Who Am I?

December 2, 2014

Outline of faceCountless individuals have no idea who they really are. In fact, many people go six feet under without having the foggiest notion. We live in such a fast pace world, and it becomes easy to lose ourselves in everything that is taking place around us. We focus on our school, career, children, or achieving greater financial wealth. When we are not surrounded by our work or other people, we are often connected to some sort of technological device. As a result we do not spend time with self and therefore, we do not take time to go within.
 
My definition of addiction is a way to escape a painful reality by living outside of self so that the individual does not have to go within. Last weekend I was working a night shift at the inpatient addiction treatment center. At 1:30 a.m. a female client abruptly entered my office, and it became clear that she was on a mission. “Can’t sleep?” I asked her.
 
“No.” She answered sharply. “I need you to search the meaning of my name on Wikipedia.” She told me more than she asked.
I smiled as I replied, “I can do that, but can I ask why?”
Here eyes saddened as she said, “Because I am trying to figure out who I am.”
 
Active addiction prevents an individual from knowing who they really are. In her case, further discussion revealed that she started using drugs at the young age of 15. Chronologically, she was now 24, but her drug use prevented herself from growing emotionally. She missed out on her wandering years preventing her from the opportunity to grow, and the opportunity to know herself. In the field of addictions we often refer to this as the Peter Pan syndrome.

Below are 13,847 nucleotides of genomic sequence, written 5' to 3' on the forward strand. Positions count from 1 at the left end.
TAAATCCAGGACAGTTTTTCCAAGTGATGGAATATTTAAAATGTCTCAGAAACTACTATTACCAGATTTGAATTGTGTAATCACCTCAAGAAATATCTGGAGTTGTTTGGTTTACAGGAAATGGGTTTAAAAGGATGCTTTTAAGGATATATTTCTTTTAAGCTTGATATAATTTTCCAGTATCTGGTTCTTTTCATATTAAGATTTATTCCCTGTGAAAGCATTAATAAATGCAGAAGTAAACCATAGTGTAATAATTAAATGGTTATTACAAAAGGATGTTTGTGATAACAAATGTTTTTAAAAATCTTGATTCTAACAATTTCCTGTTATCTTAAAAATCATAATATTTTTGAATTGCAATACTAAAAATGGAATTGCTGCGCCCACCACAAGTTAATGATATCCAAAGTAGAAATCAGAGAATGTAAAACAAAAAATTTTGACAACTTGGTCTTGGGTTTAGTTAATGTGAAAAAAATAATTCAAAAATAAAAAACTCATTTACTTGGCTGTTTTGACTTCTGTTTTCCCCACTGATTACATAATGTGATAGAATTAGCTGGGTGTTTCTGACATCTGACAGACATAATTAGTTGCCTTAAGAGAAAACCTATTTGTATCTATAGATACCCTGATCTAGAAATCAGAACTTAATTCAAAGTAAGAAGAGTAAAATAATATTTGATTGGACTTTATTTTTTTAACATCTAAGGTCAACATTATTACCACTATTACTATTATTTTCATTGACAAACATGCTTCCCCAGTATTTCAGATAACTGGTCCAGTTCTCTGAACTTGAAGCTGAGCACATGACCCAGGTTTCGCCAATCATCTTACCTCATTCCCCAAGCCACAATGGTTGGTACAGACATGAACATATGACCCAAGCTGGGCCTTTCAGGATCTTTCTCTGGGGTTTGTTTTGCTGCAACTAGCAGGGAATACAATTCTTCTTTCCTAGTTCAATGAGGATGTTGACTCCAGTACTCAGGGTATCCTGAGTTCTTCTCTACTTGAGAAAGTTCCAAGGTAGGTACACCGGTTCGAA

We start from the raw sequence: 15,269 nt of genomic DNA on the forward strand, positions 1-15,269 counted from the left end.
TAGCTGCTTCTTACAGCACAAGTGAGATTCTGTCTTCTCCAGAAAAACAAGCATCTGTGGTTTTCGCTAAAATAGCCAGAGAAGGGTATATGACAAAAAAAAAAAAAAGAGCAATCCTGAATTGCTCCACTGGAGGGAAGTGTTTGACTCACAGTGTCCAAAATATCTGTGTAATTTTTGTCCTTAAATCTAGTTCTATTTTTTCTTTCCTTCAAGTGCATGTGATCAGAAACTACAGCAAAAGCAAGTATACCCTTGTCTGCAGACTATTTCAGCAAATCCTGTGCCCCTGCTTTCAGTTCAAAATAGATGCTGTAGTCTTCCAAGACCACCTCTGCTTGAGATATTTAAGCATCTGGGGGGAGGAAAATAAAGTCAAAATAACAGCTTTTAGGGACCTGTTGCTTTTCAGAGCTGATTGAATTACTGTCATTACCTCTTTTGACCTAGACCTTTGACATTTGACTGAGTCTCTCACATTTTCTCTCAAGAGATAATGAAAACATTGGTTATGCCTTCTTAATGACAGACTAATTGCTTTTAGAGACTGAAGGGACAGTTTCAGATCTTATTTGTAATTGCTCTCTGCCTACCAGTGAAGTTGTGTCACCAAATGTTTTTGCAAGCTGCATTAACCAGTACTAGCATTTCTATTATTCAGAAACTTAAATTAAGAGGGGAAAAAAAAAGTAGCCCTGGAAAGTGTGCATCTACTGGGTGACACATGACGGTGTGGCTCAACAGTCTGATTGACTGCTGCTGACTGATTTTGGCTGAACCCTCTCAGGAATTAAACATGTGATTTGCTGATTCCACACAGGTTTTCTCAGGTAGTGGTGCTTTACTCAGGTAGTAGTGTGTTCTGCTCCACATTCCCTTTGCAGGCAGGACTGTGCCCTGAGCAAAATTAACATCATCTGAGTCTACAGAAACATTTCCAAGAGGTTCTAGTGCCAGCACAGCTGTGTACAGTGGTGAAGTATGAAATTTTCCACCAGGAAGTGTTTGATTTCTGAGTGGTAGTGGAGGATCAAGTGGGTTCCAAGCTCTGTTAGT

Now, it is certainly not just individuals who struggle with an addiction that do not know who they are. Many people become stumped over this question when presented with this question. In my workshops I refer to an activity titled the “Whole Person Wheel”. This exercise forces people to start going within, and takes a look at 8 key areas.
 
My elder always tells me, “Slow down Al, just slow down.” When I actually apply his words, I find that I am able to enjoy the journey a lot more. I am able to remove my tunnel vision and actually see what is taking place all around me, and also what is taking place within.
 
Do you know who you are? I would strongly encourage you to hang out with yourself for a bit. Treat yourself to something nice; a bubble bath perhaps or just a good cup of coffee with your own company. Start enjoying your greatest companion: you.
 

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